WORLD 5 quit Texas electric council after freeze


5 quit Texas electric council after freeze

China Daily Global

13:36, February 25, 2021

An aerial view of an electrical substation in Houston, Texas on Feb 21, 2021. (Photo: Agencies)

The Electric Reliability Council of Texas (ERCOT) was anything but reliable when Texas was frozen over last week. The state's power grid overseen by ERCOT became so unreliable that 4 million people were left without power amid freezing cold for days. The winter storm and power outage have left at least 30 dead.

As public anger and questioning grew, five out-of-state ERCOT board members resigned on Wednesday.

Also on Wednesday, Bill Magness, ERCOT CEO, said that the grid was minutes away from a complete failure overnight on Feb 15. He outlined the magnitude of last week's crisis during a presentation to ERCOT's board of directors in which he gave a timeline of what went wrong.

In a jointly signed letter to the Public Utility Commission of Texas (PUC), ERCOT Board Chair Sally Talberg, Vice-Chair Peter Cramton, ERCOT Finance and Audit Committee Chair Terry Bulger, and ERCOT Human Resources and Governance Committee Chair Raymond Hepper stated:

"We have noted recent concerns about out-of-state board leadership at ERCOT. To allow state leaders a free hand with future direction and to eliminate distractions, we are resigning from the board effective after our urgent board teleconference meeting adjourns on Wednesday."

The letter also acknowledged what Texans had gone through in the past week: "Our hearts go out to all Texans who have had to go without electricity, heat, and water during frigid temperatures and continue to face the tragic consequences of this emergency."

ERCOT also received notice in writing from board member and market segment director Vanessa Anesetti-Parra that she also is resigning from ERCOT effective Wednesday.

In a separate letter, Craig Ivey, who was set to fill a vacant position on the board, withdrew his candidacy "to avoid becoming a distraction" over his out-of-state residency.

The 16-member board of ERCOT appoints officers who manage the Texas power grid's day-to-day operations. It came under fire after the state's massive power outage last week.

According to the Austin American-Statesman, Talberg, who lives in Michigan, and Cramton, who lives in California, were elected as chair and vice-chair on Feb 9 during a board meeting.

Bulger lives in Illinois; Hepper lives in Maine; and Anesetti-Parra lives in Toronto.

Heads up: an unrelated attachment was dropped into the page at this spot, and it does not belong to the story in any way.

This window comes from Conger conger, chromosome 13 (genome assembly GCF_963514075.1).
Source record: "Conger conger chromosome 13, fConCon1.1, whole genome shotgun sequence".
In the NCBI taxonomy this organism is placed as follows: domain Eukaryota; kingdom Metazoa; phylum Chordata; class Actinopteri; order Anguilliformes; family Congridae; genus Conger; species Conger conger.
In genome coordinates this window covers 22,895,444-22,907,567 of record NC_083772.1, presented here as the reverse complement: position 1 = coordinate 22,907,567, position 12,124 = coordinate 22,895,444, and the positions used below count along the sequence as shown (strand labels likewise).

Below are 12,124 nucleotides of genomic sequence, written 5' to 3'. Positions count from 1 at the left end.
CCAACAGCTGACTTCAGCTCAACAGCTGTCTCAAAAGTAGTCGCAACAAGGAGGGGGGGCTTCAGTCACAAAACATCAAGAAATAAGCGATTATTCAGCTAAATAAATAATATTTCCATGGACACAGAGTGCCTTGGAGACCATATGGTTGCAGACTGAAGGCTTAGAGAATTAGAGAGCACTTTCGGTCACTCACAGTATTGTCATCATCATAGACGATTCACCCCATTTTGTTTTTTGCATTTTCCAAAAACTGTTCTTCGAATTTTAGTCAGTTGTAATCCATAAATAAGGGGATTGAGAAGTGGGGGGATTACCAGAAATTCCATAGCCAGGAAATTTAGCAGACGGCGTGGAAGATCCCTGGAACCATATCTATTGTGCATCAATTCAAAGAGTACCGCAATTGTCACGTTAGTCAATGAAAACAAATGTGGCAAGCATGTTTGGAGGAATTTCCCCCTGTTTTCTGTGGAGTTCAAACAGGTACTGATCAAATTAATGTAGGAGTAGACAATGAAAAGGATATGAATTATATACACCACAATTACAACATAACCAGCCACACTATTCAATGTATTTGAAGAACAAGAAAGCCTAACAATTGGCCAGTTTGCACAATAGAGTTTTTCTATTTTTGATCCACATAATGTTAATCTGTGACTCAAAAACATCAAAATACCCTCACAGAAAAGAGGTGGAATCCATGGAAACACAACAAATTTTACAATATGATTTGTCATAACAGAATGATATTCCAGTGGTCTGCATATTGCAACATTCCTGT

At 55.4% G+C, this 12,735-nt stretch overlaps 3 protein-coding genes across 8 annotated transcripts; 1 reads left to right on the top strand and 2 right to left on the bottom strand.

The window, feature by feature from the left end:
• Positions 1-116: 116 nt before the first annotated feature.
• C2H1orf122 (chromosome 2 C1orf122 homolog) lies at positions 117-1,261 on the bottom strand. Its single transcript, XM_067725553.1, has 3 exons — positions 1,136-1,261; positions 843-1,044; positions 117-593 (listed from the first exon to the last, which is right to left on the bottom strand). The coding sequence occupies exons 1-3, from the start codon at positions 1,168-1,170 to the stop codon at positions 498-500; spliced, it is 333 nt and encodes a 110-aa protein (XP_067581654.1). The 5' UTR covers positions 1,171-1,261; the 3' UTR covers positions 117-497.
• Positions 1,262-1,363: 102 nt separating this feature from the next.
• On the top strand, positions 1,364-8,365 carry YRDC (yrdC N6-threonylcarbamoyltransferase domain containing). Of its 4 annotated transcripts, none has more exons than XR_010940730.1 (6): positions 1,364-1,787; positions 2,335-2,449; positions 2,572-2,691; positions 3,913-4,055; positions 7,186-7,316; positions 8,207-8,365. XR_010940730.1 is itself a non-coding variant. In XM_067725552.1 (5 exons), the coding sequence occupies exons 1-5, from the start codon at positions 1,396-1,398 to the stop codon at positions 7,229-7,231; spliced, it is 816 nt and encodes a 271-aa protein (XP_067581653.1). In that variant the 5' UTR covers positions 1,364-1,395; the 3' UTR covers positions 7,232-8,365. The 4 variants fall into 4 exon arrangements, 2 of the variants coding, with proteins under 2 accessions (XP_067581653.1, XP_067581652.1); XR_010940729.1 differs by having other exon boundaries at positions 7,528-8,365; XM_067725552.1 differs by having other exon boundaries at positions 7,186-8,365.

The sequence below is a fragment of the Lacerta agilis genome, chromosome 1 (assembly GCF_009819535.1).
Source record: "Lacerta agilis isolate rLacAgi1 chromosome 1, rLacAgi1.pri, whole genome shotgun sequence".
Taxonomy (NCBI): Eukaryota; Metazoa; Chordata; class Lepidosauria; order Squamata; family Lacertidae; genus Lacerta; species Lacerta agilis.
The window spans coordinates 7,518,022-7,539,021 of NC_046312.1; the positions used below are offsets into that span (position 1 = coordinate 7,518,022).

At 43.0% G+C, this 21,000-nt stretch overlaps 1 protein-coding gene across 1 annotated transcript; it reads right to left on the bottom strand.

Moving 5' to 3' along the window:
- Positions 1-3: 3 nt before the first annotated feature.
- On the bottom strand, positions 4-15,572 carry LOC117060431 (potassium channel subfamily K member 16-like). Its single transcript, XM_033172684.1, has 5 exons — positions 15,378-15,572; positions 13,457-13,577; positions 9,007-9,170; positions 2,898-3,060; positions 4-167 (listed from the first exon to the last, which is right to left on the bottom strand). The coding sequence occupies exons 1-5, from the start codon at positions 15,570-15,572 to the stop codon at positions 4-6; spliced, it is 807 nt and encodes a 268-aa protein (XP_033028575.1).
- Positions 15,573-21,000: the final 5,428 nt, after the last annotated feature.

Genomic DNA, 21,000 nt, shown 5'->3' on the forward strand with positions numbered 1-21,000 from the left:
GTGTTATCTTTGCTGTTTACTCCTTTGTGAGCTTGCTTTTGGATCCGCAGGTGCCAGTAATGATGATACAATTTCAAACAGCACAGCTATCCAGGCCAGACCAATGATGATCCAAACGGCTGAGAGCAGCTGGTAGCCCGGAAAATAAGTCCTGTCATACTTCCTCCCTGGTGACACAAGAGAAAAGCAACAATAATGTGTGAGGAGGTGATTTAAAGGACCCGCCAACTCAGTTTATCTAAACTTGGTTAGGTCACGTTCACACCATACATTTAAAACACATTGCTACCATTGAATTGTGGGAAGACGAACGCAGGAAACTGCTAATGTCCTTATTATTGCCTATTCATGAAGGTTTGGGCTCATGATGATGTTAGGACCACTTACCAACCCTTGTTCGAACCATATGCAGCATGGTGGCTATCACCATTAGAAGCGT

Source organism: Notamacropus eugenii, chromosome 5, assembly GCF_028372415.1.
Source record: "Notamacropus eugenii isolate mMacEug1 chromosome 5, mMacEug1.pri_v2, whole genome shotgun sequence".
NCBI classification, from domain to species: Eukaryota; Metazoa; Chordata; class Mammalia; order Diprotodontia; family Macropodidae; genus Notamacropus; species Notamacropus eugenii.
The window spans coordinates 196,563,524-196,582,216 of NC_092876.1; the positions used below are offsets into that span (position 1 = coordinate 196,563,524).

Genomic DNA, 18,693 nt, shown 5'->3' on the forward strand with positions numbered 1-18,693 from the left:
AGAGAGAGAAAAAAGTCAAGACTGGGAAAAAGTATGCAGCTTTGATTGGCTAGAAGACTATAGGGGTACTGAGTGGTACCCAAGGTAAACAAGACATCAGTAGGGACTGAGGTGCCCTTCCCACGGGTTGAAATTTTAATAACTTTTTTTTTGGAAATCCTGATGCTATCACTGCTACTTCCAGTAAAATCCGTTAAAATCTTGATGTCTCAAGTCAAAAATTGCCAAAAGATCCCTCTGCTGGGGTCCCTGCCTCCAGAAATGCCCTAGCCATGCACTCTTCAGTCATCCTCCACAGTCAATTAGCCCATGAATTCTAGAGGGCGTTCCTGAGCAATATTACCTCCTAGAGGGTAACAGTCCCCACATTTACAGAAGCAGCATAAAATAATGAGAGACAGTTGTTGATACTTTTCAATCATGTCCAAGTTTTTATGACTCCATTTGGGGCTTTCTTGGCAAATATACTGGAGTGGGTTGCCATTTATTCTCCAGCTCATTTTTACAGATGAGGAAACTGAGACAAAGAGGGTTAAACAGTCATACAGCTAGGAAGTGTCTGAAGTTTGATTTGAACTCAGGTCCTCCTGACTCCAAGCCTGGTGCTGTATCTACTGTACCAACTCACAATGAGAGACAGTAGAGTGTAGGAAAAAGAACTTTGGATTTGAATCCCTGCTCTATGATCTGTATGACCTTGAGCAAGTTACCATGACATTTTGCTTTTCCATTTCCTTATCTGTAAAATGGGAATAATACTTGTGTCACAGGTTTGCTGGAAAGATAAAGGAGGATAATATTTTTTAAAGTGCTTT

US Congressman Colin Allred, a Democrat representing the Dallas area, in an interview with Inside Texas Politics on Sunday said he was told by Curt Morgan, CEO of Vistra Corp, that their team began to sound the alarm on Feb 9, when the freezing weather was forecast.

"They alerted ERCOT immediately, as well as the Texas Railroad Commission and other state government officials," Allred said. "By their account, no one seemed to react with the haste and urgency they believed necessary, and they emphasized that ERCOT's projections of the power supply were far below the demand they were seeing."

ERCOT leaders reportedly spent just 40 seconds discussing the upcoming storm at the Feb 9 meeting.

Texas Governor Greg Abbott, a Republican, said he welcomed the resignations.

"When Texans were in desperate need of electricity, ERCOT failed to do its job and Texans were left shivering in their homes without power," Abbott said in a statement. "ERCOT leadership made assurances that Texas' power infrastructure was prepared for the winter storm, but those assurances proved to be devastatingly false."

A month ago, operators at ERCOT offered a positive assessment about the preparedness of Texas power plants for winter storms.

Houston Mayor Sylvester Turner wasn't satisfied by the resignation of the five out-of-state ERCOT members.

"Having out-of-state board members resign will not change the failed oversight by the Public Utility Commission (PUC) or the lack of common-sense policy by the Texas Legislature," Turner said in a statement.

Turner said ERCOT alone shouldn't be made the scapegoat.

"When I was in the Texas Legislature, I filed a bill in 2011 relating to the PUC to ensure ERCOT has adequate reserve power to prevent blackout conditions. That bill never got a hearing," Turner said. "The resignations do not change the fact that the PUC and the Texas Legislature failed to provide oversight or enact common-sense policy."

Turner urged the current state Legislature to make the necessary changes to prevent a disaster like last week's from happening in the future. Abbott has charged state lawmakers with making changes at ERCOT.

In Harris County, where Houston is located, Commissioner Adrian Garcia is proposing that the county consider leaving the Texas power grid. The proposal is on an agenda for discussion Friday.

Garcia pointed out that neighboring Liberty County, currently in the Eastern Connect Grid, fared much better than Harris County did during the freeze.

However, energy expert Ed Hirs from the University of Houston said such a move isn't the answer.

"Tying into another grid is not a solution for Harris County," Hirs told a local TV station. "The cost would be extraordinary, and then we would be dependent on what folks do in Louisiana, Arkansas or Manitoba."

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